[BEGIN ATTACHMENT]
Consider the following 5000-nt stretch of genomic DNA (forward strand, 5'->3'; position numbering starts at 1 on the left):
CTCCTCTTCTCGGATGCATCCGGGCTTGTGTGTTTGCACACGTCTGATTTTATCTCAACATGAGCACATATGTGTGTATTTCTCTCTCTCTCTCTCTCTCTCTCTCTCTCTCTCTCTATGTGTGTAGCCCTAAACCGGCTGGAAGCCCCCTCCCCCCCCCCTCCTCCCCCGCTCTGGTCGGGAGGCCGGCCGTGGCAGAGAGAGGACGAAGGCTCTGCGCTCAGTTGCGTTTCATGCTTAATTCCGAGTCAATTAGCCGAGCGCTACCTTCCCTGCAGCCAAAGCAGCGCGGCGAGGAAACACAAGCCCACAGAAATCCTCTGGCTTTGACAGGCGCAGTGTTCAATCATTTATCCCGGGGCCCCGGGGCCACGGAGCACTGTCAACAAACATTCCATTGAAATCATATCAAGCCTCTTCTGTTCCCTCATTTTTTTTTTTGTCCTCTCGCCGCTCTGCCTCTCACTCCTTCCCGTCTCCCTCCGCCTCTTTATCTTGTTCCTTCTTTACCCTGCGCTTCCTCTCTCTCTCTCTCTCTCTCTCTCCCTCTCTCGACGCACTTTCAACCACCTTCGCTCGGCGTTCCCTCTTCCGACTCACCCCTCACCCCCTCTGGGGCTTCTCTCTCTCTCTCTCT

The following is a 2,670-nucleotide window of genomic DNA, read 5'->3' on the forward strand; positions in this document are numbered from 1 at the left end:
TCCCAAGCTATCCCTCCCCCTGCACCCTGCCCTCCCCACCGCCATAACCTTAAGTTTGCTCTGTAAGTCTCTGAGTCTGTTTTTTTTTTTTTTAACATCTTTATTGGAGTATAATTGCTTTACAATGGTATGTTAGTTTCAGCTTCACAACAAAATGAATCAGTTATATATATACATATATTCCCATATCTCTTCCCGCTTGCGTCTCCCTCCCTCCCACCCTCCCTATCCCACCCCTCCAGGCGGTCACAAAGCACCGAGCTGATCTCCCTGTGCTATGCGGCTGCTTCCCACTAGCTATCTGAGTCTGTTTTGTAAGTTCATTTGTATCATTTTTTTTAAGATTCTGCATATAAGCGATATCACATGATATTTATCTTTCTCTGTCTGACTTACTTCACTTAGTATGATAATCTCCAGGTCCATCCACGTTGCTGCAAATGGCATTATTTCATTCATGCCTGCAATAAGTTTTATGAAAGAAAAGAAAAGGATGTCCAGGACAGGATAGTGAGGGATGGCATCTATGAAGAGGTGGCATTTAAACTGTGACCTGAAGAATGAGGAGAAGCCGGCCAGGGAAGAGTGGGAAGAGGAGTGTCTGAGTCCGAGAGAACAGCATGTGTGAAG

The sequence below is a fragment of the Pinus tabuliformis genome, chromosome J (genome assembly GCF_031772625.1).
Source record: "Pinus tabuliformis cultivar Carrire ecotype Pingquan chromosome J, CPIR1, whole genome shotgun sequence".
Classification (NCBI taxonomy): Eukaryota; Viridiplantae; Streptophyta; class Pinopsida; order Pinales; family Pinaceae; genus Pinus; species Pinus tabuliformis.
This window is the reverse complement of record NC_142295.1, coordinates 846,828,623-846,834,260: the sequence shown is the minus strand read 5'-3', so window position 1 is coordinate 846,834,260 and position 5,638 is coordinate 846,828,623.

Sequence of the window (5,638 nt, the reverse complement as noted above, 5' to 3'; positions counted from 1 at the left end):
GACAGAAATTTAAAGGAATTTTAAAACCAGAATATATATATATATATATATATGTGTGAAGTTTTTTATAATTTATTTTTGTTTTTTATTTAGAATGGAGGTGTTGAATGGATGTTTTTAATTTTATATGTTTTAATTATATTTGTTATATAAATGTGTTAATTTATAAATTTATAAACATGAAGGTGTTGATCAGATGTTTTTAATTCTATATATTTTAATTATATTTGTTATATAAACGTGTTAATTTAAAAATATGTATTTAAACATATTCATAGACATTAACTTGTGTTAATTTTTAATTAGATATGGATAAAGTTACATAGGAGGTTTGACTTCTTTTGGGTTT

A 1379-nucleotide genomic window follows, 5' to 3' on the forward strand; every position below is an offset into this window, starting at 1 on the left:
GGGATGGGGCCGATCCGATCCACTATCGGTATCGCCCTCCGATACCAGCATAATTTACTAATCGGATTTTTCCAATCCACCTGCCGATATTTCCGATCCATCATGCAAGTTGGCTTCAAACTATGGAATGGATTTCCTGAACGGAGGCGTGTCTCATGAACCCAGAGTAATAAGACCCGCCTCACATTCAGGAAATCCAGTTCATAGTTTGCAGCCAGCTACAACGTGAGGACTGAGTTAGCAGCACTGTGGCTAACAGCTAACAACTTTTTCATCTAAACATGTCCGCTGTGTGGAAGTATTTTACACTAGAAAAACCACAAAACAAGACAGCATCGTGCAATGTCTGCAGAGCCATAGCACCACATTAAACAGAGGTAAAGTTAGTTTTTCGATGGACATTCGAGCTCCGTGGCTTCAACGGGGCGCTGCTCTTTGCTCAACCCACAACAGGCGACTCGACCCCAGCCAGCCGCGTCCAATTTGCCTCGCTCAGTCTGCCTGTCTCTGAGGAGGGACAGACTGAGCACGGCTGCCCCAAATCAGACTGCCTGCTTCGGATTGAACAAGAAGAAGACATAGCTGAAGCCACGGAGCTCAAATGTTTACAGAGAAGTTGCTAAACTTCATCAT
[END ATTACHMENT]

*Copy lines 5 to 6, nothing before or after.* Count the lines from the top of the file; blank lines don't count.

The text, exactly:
The sequence below is a fragment of the Pinus tabuliformis genome, chromosome J (genome assembly GCF_031772625.1).
Source record: "Pinus tabuliformis cultivar Carrire ecotype Pingquan chromosome J, CPIR1, whole genome shotgun sequence".